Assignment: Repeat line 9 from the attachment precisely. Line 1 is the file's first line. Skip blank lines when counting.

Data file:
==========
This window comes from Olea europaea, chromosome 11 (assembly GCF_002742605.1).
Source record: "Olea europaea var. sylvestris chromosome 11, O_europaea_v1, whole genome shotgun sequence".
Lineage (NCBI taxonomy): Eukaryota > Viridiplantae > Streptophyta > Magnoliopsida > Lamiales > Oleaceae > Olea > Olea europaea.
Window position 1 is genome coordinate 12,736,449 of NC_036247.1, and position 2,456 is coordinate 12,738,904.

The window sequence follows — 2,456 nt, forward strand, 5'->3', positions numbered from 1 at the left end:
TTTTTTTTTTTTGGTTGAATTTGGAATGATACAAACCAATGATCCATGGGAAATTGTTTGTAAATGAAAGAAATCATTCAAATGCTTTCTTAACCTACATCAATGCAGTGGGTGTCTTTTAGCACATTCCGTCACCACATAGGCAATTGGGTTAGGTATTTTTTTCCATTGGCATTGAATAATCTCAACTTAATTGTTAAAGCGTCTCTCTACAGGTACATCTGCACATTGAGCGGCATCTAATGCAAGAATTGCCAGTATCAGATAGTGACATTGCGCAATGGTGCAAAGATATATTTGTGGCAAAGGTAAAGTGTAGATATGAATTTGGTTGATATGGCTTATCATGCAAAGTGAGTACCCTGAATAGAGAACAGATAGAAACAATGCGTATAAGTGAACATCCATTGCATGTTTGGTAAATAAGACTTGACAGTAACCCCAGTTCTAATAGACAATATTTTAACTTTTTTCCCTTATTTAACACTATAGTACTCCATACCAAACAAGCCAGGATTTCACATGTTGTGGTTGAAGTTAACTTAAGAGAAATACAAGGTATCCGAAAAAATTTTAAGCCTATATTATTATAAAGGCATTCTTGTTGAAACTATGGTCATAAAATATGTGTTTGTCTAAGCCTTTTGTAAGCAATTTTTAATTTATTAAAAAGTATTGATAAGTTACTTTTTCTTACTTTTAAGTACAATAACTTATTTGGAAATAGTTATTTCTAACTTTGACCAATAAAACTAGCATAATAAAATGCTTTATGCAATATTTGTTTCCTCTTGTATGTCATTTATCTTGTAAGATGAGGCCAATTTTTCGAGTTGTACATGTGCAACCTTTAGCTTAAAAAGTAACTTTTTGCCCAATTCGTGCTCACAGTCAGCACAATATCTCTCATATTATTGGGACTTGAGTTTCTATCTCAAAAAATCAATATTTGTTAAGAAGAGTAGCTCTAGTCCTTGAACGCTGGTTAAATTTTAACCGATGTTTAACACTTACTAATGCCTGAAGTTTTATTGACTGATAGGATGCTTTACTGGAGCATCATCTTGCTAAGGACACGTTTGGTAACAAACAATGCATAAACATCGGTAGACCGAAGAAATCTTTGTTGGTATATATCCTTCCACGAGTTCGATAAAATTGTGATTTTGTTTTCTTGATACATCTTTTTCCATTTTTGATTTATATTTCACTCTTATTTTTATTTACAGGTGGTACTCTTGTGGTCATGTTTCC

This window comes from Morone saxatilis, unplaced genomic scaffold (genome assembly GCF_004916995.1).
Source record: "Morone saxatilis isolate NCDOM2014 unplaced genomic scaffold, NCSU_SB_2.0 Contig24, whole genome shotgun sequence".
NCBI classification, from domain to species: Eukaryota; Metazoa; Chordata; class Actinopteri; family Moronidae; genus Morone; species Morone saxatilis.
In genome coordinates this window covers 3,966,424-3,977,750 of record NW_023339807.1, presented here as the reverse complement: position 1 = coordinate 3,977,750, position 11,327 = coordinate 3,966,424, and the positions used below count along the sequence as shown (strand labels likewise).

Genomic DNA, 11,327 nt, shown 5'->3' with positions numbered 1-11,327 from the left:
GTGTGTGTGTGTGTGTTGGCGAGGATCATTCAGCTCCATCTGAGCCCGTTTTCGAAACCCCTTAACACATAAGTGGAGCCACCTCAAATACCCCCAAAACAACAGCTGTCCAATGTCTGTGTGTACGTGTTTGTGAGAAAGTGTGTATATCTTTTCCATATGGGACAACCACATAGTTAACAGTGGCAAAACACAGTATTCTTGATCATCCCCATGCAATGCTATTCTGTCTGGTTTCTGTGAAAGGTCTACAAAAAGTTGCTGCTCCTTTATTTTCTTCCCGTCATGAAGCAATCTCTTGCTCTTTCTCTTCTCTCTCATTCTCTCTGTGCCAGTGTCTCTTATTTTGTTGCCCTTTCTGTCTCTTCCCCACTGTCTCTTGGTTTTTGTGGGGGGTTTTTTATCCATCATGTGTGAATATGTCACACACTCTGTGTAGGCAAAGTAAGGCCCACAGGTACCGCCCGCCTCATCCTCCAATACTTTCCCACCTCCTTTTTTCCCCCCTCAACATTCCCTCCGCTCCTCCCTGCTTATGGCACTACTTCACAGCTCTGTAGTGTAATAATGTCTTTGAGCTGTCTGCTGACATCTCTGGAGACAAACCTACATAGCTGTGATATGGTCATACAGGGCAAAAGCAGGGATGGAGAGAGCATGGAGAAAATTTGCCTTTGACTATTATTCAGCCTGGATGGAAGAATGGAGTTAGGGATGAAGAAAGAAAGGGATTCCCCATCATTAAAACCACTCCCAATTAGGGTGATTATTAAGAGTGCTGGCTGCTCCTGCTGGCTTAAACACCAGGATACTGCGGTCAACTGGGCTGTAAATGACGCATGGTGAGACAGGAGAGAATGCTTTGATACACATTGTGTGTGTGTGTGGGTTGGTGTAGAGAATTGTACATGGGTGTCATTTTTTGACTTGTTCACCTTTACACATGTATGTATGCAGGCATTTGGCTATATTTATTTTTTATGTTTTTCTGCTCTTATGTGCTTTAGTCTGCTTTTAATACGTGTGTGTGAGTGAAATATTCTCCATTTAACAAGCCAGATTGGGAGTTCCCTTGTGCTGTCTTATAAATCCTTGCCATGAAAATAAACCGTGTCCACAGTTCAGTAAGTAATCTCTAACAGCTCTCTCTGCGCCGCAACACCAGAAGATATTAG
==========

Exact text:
NCBI classification, from domain to species: Eukaryota; Metazoa; Chordata; class Actinopteri; family Moronidae; genus Morone; species Morone saxatilis.